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Showing posts from February, 2023

Make Heart Health Part of Your Self-Care Routine by NHLBI

  This post is shared courtesy of the National Heart, Lung, and Blood Institute (NHLBI) Make Heart Health Part of Your Self-Care Routine Devoting a little time every day to care for yourself can go a long way to ward protecting the health of your heart. Simple self-care, such as taking a moment to de-stress, giving yourself time to move more, preparing healthier meals , and not cheating on sleep can all benefit your heart. And that’s a good thing, because h eart disease is largely preventable and focusing on improving your heart health has never been more important. Heart disease is a leading cause of death for women and men in the United States, and many Americans remain at risk of getting it, according to the National Heart, Lung, and Blood Institute (NHLBI). People with poor cardiovascular health are also at increased risk of severe illness from COVID-19. “Studies show self-care routines, such as taking a daily walk and keeping doctor’s appointments, help us keep our blood pressu

Women: Protect Your Heart

This post is shared courtesy of the U.S. Food & Drug Administration (FDA) Fact: One in five American women will die from heart disease, according to the Centers for Disease Control and Prevention (CDC).  The good news? You can take small steps to improve your heart health every day.  1. Eat a heart healthy diet. Choose low sodium and salt foods; limit foods that have trans fat, like pastries and fried food; and cut back on sugar.  2. Manage your health conditions. Take your medicines as directed and get your blood pressure and cholesterol tested regularly. If you have diabetes, check your blood sugar level on a regular basis.  3. Get the facts about aspirin. Some people take aspirin every day to help prevent a heart attack or stroke, but it is not right for everyone. Ask your healthcare provider if you should use aspirin.  4. Know the signs of a heart attack in women, including:  • Heavy ache in your chest or back between your shoulder blades  • Sharp pain in your upper body  • Sho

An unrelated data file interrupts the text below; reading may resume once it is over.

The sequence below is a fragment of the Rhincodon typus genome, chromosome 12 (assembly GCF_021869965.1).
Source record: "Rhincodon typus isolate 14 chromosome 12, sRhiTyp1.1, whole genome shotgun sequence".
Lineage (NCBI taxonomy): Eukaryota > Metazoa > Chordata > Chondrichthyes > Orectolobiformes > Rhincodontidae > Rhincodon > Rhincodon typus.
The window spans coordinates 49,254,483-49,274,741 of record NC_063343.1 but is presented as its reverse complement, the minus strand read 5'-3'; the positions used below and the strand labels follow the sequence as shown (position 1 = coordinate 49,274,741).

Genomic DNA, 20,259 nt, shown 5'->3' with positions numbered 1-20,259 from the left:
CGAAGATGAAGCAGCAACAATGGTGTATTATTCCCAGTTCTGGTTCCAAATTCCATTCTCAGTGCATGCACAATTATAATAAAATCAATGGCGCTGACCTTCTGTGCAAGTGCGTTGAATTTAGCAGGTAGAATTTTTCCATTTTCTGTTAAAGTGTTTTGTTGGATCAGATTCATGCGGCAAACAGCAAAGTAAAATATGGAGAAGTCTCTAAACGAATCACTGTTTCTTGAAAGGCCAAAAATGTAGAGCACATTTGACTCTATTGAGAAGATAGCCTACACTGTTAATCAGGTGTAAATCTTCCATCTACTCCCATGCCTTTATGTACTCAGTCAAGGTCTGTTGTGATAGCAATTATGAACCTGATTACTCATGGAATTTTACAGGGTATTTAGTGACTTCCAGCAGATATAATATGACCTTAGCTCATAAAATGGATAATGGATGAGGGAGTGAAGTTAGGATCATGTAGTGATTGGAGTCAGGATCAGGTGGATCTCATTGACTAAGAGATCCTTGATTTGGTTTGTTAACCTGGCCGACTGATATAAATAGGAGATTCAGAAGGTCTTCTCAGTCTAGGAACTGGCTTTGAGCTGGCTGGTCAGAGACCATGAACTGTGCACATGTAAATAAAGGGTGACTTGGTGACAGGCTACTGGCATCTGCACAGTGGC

American Heart Month Message by CDC Heart Stroke

  This message is courtesy of @CDCHeart_Stroke. Please follow them on Twitter @CDCHeart_Stroke  and  @MillionHeartsUS , on Facebook Million Hearts , and on  LinkedIn Million Hearts .  Heart disease has been the number one cause of death in the United States for more than 90 years. And Black people in the United States are more likely to experience risk factors for heart disease, such as hypertension, diabetes, obesity, and high cholesterol. But there is good news. More adults are aware about cardiovascular disease (CVD) and how to prevent it, including Black adults. Now, we can help empower them to take the small steps that will help lower their risk. We can’t change everything today, but bit by bit, we can empower more people to stand up and take back their health, one small step at a time. Live to the Beat is a belief change campaign that aims to reduce the risk of CVD among Black adults ages 35 to 54 by encouraging them to take small steps to move more, eat better, and work with a h